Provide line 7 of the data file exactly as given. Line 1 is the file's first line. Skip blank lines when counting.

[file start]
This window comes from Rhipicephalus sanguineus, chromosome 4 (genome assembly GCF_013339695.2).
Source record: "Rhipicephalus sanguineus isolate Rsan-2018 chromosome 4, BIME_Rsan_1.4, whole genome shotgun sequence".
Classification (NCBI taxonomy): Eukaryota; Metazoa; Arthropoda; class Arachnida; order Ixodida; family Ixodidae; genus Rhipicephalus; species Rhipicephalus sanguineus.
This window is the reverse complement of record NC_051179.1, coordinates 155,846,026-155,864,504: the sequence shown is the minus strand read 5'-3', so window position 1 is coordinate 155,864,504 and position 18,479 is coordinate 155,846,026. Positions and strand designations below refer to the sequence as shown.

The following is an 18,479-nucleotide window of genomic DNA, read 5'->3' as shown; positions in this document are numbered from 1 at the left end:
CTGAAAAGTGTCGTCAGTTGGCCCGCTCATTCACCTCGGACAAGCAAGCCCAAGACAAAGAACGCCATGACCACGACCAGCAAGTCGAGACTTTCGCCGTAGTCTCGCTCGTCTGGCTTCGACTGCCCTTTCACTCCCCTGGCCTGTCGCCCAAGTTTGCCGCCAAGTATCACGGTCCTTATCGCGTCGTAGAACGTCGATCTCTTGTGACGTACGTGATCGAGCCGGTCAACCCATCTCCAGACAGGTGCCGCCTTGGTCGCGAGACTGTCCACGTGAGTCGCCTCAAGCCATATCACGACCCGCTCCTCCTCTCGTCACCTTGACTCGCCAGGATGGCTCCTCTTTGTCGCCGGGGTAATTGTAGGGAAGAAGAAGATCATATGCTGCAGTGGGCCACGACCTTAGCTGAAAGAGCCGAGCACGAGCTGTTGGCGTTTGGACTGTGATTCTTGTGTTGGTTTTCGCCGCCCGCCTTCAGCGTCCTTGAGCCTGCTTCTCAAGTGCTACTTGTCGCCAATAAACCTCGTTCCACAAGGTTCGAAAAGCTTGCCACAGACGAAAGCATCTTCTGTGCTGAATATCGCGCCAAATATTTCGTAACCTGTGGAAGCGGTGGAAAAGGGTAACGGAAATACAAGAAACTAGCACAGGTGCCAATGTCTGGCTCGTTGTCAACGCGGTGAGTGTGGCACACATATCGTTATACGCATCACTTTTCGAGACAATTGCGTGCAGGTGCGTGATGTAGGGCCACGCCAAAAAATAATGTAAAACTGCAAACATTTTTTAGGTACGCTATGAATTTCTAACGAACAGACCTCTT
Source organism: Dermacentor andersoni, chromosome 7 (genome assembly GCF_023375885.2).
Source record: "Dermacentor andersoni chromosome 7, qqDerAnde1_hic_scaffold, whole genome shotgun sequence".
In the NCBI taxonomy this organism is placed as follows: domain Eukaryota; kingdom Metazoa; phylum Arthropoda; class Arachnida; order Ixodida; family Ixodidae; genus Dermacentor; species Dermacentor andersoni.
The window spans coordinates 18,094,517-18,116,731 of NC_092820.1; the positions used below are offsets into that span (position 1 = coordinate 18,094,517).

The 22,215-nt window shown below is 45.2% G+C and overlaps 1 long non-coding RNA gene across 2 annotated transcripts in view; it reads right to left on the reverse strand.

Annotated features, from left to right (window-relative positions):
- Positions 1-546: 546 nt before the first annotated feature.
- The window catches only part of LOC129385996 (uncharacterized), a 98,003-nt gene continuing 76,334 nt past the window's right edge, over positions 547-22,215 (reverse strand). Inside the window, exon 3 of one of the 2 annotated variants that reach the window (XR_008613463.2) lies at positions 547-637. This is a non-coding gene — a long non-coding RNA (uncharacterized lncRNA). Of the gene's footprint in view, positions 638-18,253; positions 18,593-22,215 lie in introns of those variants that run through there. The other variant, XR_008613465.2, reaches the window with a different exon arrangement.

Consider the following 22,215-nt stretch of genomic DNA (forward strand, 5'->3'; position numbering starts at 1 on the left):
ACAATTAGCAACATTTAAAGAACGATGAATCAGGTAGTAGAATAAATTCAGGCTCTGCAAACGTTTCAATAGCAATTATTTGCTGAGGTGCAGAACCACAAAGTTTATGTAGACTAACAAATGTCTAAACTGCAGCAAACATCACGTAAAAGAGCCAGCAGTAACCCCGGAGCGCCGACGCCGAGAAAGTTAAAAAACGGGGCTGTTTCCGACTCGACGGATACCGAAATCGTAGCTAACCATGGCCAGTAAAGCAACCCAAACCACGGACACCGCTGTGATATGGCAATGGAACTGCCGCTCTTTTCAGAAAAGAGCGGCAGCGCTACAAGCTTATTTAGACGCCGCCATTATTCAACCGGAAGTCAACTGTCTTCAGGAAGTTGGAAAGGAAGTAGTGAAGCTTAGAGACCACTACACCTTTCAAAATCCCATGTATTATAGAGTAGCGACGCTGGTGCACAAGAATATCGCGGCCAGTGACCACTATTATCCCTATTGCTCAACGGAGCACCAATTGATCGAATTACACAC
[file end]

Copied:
Source organism: Dermacentor andersoni, chromosome 7 (genome assembly GCF_023375885.2).